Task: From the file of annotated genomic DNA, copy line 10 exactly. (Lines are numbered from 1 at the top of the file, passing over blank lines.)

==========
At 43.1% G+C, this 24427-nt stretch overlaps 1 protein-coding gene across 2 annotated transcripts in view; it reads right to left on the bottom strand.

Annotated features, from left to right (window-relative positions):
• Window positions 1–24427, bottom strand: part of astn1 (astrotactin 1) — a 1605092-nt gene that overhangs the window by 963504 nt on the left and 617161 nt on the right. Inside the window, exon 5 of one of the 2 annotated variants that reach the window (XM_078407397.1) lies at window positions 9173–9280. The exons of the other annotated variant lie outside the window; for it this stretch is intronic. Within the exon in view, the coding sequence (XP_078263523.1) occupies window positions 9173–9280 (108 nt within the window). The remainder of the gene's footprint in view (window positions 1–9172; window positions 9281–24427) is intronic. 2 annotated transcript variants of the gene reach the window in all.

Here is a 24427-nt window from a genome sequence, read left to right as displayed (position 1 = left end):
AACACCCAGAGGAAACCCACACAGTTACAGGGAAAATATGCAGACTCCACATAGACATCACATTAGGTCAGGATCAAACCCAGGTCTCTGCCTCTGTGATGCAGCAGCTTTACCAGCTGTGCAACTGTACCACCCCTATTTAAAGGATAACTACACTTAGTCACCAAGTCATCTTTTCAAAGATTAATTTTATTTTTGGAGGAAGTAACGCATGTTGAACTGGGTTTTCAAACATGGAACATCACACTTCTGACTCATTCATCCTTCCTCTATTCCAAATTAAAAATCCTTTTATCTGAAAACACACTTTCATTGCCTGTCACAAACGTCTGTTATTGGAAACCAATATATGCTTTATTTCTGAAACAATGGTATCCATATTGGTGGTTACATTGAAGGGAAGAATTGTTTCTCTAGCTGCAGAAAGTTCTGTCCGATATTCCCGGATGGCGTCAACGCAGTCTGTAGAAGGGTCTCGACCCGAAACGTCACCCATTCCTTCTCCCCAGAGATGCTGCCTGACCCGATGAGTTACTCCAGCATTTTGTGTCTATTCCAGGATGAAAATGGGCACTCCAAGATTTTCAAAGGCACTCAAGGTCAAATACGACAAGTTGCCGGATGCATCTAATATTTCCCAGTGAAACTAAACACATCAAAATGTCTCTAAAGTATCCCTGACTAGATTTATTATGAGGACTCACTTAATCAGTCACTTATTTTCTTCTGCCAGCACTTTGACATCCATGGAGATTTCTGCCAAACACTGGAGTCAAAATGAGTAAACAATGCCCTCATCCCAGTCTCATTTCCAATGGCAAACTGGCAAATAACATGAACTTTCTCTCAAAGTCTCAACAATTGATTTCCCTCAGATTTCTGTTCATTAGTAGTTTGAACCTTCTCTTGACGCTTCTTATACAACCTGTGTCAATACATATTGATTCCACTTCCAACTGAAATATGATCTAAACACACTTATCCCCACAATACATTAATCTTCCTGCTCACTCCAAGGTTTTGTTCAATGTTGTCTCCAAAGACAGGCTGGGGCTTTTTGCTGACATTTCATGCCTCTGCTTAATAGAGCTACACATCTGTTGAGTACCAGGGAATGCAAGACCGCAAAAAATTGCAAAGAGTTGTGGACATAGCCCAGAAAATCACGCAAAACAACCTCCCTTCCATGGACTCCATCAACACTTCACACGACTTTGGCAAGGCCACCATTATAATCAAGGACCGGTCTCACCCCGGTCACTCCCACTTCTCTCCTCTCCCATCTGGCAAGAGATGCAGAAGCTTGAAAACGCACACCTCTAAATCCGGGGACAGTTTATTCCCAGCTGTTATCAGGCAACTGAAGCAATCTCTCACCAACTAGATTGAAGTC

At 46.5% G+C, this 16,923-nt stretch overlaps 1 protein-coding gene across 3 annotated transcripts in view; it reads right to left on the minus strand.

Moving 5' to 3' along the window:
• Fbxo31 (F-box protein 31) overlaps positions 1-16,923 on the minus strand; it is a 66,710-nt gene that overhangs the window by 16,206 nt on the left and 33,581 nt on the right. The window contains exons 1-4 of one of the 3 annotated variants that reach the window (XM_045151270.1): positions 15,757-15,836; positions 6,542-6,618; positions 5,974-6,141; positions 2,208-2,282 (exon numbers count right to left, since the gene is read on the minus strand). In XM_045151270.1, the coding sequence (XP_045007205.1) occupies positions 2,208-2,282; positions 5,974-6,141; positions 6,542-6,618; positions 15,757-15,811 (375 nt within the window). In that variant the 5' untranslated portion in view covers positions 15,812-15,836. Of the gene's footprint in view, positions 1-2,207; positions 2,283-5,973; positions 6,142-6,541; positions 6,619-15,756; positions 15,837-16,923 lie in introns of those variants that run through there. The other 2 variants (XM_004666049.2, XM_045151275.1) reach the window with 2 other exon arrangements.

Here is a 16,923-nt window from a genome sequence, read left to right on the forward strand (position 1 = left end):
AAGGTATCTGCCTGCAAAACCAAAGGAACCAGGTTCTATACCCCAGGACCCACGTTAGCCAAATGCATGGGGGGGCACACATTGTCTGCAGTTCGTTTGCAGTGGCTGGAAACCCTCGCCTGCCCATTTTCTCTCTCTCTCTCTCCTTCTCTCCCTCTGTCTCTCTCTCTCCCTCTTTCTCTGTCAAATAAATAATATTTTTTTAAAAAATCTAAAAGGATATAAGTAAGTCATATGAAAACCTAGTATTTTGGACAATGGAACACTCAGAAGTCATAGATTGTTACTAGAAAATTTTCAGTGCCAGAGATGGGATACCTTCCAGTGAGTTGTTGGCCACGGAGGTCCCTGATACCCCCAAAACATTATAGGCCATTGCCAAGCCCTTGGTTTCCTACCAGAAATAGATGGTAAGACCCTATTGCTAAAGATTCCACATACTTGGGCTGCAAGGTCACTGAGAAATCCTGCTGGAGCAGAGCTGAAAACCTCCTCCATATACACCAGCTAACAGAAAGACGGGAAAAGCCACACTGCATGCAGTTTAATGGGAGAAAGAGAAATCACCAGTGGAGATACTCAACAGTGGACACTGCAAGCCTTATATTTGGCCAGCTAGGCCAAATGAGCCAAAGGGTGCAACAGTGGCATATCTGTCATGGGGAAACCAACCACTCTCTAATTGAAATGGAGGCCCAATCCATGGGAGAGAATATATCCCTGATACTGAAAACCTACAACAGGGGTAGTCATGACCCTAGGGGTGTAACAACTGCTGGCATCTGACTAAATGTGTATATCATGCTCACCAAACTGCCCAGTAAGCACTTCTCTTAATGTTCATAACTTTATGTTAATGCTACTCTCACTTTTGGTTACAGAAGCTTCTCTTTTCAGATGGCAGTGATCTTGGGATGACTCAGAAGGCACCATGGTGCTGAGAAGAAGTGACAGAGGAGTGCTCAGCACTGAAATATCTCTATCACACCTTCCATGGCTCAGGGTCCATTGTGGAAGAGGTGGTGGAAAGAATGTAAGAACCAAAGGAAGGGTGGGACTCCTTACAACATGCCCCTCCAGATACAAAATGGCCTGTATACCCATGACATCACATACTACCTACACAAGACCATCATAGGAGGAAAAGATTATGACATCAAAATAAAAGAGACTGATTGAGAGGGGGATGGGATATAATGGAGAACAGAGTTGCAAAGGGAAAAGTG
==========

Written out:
AAGGTATCTGCCTGCAAAACCAAAGGAACCAGGTTCTATACCCCAGGACCCACGTTAGCCAAATGCATGGGGGGGCACACATTGTCTGCAGTTCGTTTGCAGTGGCTGGAAACCCTCGCCTGCCCATTTTCTCTCTCTCTCTCTCCTTCTCTCCCTCTGTCTCTCTCTCTCCCTCTTTCTCTGTCAAATAAATAATATTTTTTTAAAAAATCTAAAAGGATATAAGTAAGTCATATGAAAACCTAGTATTTTGGACAATGGAACACTCAGAAGTCATAGATTGTTACTAGAAAATTTTCAGTGCCAGAGATGGGATACCTTCCAGTGAGTTGTTGGCCACGGAGGTCCCTGATACCCCCAAAACATTATAGGCCATTGCCAAGCCCTTGGTTTCCTACCAGAAATAGATGGTAAGACCCTATTGCTAAAGATTCCACATACTTGGGCTGCAAGGTCACTGAGAAATCCTGCTGGAGCAGAGCTGAAAACCTCCTCCATATACACCAGCTAACAGAAAGACGGGAAAAGCCACACTGCATGCAGTTTAATGGGAGAAAGAGAAATCACCAGTGGAGATACTCAACAGTGGACACTGCAAGCCTTATATTTGGCCAGCTAGGCCAAATGAGCCAAAGGGTGCAACAGTGGCATATCTGTCATGGGGAAACCAACCACTCTCTAATTGAAATGGAGGCCCAATCCATGGGAGAGAATATATCCCTGATACTGAAAACCTACAACAGGGGTAGTCATGACCCTAGGGGTGTAACAACTGCTGGCATCTGACTAAATGTGTATATCATGCTCACCAAACTGCCCAGTAAGCACTTCTCTTAATGTTCATAACTTTATGTTAATGCTACTCTCACTTTTGGTTACAGAAGCTTCTCTTTTCAGATGGCAGTGATCTTGGGATGACTCAGAAGGCACCATGGTGCTGAGAAGAAGTGACAGAGGAGTGCTCAGCACTGAAATATCTCTATCACACCTTCCATGGCTCAGGGTCCATTGTGGAAGAGGTGGTGGAAAGAATGTAAGAACCAAAGGAAGGGTGGGACTCCTTACAACATGCCCCTCCAGATACAAAATGGCCTGTATACCCATGACATCACATACTACCTACACAAGACCATCATAGGAGGAAAAGATTATGACATCAAAATAAAAGAGACTGATTGAGAGGGGGATGGGATATAATGGAGAACAGAGTTGCAAAGGGAAAAGTG